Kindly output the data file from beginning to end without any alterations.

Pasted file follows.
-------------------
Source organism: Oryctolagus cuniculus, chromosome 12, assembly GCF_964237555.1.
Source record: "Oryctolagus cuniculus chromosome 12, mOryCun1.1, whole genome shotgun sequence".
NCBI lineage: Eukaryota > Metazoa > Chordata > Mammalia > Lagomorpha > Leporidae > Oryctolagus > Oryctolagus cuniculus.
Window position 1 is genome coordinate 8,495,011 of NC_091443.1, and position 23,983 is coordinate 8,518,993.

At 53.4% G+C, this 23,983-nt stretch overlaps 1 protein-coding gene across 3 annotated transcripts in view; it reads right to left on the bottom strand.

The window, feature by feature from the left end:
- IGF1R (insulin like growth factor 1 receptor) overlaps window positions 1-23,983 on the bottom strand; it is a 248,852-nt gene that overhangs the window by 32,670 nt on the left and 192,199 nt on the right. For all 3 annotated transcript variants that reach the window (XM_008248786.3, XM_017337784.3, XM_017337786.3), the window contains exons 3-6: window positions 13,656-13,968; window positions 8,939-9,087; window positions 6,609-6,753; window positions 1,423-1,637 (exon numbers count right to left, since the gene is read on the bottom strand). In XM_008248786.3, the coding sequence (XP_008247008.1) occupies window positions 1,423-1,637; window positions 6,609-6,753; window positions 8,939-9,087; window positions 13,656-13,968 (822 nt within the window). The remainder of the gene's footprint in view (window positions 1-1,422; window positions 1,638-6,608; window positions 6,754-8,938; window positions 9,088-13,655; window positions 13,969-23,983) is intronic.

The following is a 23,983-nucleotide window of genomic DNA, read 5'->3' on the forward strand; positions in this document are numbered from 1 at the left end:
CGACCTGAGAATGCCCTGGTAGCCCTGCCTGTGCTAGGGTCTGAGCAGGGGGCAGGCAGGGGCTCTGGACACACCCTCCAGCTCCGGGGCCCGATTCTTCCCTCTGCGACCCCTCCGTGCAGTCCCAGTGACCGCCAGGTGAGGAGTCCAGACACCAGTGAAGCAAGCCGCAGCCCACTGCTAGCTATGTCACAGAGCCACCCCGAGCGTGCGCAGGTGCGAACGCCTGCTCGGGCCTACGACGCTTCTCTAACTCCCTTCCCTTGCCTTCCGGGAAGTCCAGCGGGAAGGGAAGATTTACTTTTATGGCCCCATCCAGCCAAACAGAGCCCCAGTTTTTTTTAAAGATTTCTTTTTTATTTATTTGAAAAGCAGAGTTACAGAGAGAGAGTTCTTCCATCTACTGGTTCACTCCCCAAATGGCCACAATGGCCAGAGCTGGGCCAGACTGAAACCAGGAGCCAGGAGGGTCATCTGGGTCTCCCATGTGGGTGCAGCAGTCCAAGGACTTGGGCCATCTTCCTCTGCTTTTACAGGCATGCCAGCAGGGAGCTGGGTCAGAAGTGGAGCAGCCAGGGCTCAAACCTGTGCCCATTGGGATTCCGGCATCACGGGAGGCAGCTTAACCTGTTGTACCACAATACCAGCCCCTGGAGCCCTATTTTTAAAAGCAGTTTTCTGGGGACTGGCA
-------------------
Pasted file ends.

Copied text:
Source organism: Oryctolagus cuniculus, chromosome 12, assembly GCF_964237555.1.
Source record: "Oryctolagus cuniculus chromosome 12, mOryCun1.1, whole genome shotgun sequence".
NCBI lineage: Eukaryota > Metazoa > Chordata > Mammalia > Lagomorpha > Leporidae > Oryctolagus > Oryctolagus cuniculus.
Window position 1 is genome coordinate 8,495,011 of NC_091443.1, and position 23,983 is coordinate 8,518,993.

At 53.4% G+C, this 23,983-nt stretch overlaps 1 protein-coding gene across 3 annotated transcripts in view; it reads right to left on the bottom strand.

The window, feature by feature from the left end:
- IGF1R (insulin like growth factor 1 receptor) overlaps window positions 1-23,983 on the bottom strand; it is a 248,852-nt gene that overhangs the window by 32,670 nt on the left and 192,199 nt on the right. For all 3 annotated transcript variants that reach the window (XM_008248786.3, XM_017337784.3, XM_017337786.3), the window contains exons 3-6: window positions 13,656-13,968; window positions 8,939-9,087; window positions 6,609-6,753; window positions 1,423-1,637 (exon numbers count right to left, since the gene is read on the bottom strand). In XM_008248786.3, the coding sequence (XP_008247008.1) occupies window positions 1,423-1,637; window positions 6,609-6,753; window positions 8,939-9,087; window positions 13,656-13,968 (822 nt within the window). The remainder of the gene's footprint in view (window positions 1-1,422; window positions 1,638-6,608; window positions 6,754-8,938; window positions 9,088-13,655; window positions 13,969-23,983) is intronic.

The following is a 23,983-nucleotide window of genomic DNA, read 5'->3' on the forward strand; positions in this document are numbered from 1 at the left end:
CGACCTGAGAATGCCCTGGTAGCCCTGCCTGTGCTAGGGTCTGAGCAGGGGGCAGGCAGGGGCTCTGGACACACCCTCCAGCTCCGGGGCCCGATTCTTCCCTCTGCGACCCCTCCGTGCAGTCCCAGTGACCGCCAGGTGAGGAGTCCAGACACCAGTGAAGCAAGCCGCAGCCCACTGCTAGCTATGTCACAGAGCCACCCCGAGCGTGCGCAGGTGCGAACGCCTGCTCGGGCCTACGACGCTTCTCTAACTCCCTTCCCTTGCCTTCCGGGAAGTCCAGCGGGAAGGGAAGATTTACTTTTATGGCCCCATCCAGCCAAACAGAGCCCCAGTTTTTTTTAAAGATTTCTTTTTTATTTATTTGAAAAGCAGAGTTACAGAGAGAGAGTTCTTCCATCTACTGGTTCACTCCCCAAATGGCCACAATGGCCAGAGCTGGGCCAGACTGAAACCAGGAGCCAGGAGGGTCATCTGGGTCTCCCATGTGGGTGCAGCAGTCCAAGGACTTGGGCCATCTTCCTCTGCTTTTACAGGCATGCCAGCAGGGAGCTGGGTCAGAAGTGGAGCAGCCAGGGCTCAAACCTGTGCCCATTGGGATTCCGGCATCACGGGAGGCAGCTTAACCTGTTGTACCACAATACCAGCCCCTGGAGCCCTATTTTTAAAAGCAGTTTTCTGGGGACTGGCA